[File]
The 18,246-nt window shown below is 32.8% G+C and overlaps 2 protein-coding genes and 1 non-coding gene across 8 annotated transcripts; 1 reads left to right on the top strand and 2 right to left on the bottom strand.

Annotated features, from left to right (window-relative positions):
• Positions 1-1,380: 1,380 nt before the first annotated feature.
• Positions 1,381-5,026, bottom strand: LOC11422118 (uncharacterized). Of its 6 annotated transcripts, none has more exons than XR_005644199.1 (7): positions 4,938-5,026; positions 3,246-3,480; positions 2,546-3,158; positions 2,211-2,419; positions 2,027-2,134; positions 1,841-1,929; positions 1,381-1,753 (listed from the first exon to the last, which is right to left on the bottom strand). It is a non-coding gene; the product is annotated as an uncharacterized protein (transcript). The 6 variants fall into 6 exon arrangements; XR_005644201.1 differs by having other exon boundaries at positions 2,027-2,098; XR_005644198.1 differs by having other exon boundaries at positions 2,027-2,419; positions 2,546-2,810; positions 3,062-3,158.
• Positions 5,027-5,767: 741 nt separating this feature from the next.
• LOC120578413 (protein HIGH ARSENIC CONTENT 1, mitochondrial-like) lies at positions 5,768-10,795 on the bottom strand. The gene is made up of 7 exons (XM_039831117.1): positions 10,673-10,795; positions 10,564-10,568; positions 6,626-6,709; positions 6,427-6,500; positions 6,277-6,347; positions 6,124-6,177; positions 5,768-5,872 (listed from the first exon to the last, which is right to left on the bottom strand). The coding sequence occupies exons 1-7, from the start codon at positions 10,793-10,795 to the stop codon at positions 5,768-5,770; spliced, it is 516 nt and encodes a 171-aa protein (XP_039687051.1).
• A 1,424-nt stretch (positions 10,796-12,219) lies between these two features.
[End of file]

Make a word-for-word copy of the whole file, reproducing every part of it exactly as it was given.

The 18,246-nt window shown below is 32.8% G+C and overlaps 2 protein-coding genes and 1 non-coding gene across 8 annotated transcripts; 1 reads left to right on the top strand and 2 right to left on the bottom strand.

Annotated features, from left to right (window-relative positions):
• Positions 1-1,380: 1,380 nt before the first annotated feature.
• Positions 1,381-5,026, bottom strand: LOC11422118 (uncharacterized). Of its 6 annotated transcripts, none has more exons than XR_005644199.1 (7): positions 4,938-5,026; positions 3,246-3,480; positions 2,546-3,158; positions 2,211-2,419; positions 2,027-2,134; positions 1,841-1,929; positions 1,381-1,753 (listed from the first exon to the last, which is right to left on the bottom strand). It is a non-coding gene; the product is annotated as an uncharacterized protein (transcript). The 6 variants fall into 6 exon arrangements; XR_005644201.1 differs by having other exon boundaries at positions 2,027-2,098; XR_005644198.1 differs by having other exon boundaries at positions 2,027-2,419; positions 2,546-2,810; positions 3,062-3,158.
• Positions 5,027-5,767: 741 nt separating this feature from the next.
• LOC120578413 (protein HIGH ARSENIC CONTENT 1, mitochondrial-like) lies at positions 5,768-10,795 on the bottom strand. The gene is made up of 7 exons (XM_039831117.1): positions 10,673-10,795; positions 10,564-10,568; positions 6,626-6,709; positions 6,427-6,500; positions 6,277-6,347; positions 6,124-6,177; positions 5,768-5,872 (listed from the first exon to the last, which is right to left on the bottom strand). The coding sequence occupies exons 1-7, from the start codon at positions 10,793-10,795 to the stop codon at positions 5,768-5,770; spliced, it is 516 nt and encodes a 171-aa protein (XP_039687051.1).
• A 1,424-nt stretch (positions 10,796-12,219) lies between these two features.